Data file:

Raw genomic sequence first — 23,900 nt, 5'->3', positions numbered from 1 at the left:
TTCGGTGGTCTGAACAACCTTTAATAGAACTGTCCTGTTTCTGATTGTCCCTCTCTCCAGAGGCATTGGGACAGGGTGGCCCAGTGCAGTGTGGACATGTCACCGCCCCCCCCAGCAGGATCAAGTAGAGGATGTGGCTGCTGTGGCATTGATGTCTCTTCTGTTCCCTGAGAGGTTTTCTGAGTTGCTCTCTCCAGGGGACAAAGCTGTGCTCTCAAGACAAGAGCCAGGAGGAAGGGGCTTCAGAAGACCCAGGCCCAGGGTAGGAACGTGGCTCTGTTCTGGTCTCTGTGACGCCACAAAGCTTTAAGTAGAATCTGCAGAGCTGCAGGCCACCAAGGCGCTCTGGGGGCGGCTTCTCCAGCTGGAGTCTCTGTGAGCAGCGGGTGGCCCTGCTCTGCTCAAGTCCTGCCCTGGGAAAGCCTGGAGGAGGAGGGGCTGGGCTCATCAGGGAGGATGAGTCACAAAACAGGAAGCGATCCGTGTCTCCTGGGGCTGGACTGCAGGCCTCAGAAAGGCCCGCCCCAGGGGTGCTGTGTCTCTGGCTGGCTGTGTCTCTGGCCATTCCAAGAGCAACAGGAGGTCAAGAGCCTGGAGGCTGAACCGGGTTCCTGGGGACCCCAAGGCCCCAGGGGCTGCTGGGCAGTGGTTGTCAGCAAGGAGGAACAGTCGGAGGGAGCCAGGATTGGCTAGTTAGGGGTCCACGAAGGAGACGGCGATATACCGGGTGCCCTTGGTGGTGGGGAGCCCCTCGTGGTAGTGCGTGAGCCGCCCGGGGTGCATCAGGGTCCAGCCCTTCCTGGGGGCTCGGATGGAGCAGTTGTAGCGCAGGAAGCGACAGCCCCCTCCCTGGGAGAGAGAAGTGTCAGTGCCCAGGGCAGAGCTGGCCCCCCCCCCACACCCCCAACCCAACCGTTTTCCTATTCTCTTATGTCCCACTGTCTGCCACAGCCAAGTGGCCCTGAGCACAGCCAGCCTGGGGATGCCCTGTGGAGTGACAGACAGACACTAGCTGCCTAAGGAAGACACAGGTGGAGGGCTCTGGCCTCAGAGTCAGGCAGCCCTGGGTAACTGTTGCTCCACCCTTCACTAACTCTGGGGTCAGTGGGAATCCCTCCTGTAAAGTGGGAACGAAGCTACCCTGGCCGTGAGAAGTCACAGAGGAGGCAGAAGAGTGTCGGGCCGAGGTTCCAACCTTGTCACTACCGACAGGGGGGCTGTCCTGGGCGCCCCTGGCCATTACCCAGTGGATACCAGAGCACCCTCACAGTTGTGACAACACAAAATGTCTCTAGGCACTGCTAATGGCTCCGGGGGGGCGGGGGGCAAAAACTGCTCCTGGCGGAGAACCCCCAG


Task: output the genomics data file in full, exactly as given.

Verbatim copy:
Raw genomic sequence first — 23,900 nt, 5'->3', positions numbered from 1 at the left:
TTCGGTGGTCTGAACAACCTTTAATAGAACTGTCCTGTTTCTGATTGTCCCTCTCTCCAGAGGCATTGGGACAGGGTGGCCCAGTGCAGTGTGGACATGTCACCGCCCCCCCCAGCAGGATCAAGTAGAGGATGTGGCTGCTGTGGCATTGATGTCTCTTCTGTTCCCTGAGAGGTTTTCTGAGTTGCTCTCTCCAGGGGACAAAGCTGTGCTCTCAAGACAAGAGCCAGGAGGAAGGGGCTTCAGAAGACCCAGGCCCAGGGTAGGAACGTGGCTCTGTTCTGGTCTCTGTGACGCCACAAAGCTTTAAGTAGAATCTGCAGAGCTGCAGGCCACCAAGGCGCTCTGGGGGCGGCTTCTCCAGCTGGAGTCTCTGTGAGCAGCGGGTGGCCCTGCTCTGCTCAAGTCCTGCCCTGGGAAAGCCTGGAGGAGGAGGGGCTGGGCTCATCAGGGAGGATGAGTCACAAAACAGGAAGCGATCCGTGTCTCCTGGGGCTGGACTGCAGGCCTCAGAAAGGCCCGCCCCAGGGGTGCTGTGTCTCTGGCTGGCTGTGTCTCTGGCCATTCCAAGAGCAACAGGAGGTCAAGAGCCTGGAGGCTGAACCGGGTTCCTGGGGACCCCAAGGCCCCAGGGGCTGCTGGGCAGTGGTTGTCAGCAAGGAGGAACAGTCGGAGGGAGCCAGGATTGGCTAGTTAGGGGTCCACGAAGGAGACGGCGATATACCGGGTGCCCTTGGTGGTGGGGAGCCCCTCGTGGTAGTGCGTGAGCCGCCCGGGGTGCATCAGGGTCCAGCCCTTCCTGGGGGCTCGGATGGAGCAGTTGTAGCGCAGGAAGCGACAGCCCCCTCCCTGGGAGAGAGAAGTGTCAGTGCCCAGGGCAGAGCTGGCCCCCCCCCCACACCCCCAACCCAACCGTTTTCCTATTCTCTTATGTCCCACTGTCTGCCACAGCCAAGTGGCCCTGAGCACAGCCAGCCTGGGGATGCCCTGTGGAGTGACAGACAGACACTAGCTGCCTAAGGAAGACACAGGTGGAGGGCTCTGGCCTCAGAGTCAGGCAGCCCTGGGTAACTGTTGCTCCACCCTTCACTAACTCTGGGGTCAGTGGGAATCCCTCCTGTAAAGTGGGAACGAAGCTACCCTGGCCGTGAGAAGTCACAGAGGAGGCAGAAGAGTGTCGGGCCGAGGTTCCAACCTTGTCACTACCGACAGGGGGGCTGTCCTGGGCGCCCCTGGCCATTACCCAGTGGATACCAGAGCACCCTCACAGTTGTGACAACACAAAATGTCTCTAGGCACTGCTAATGGCTCCGGGGGGGCGGGGGGCAAAAACTGCTCCTGGCGGAGAACCCCCAG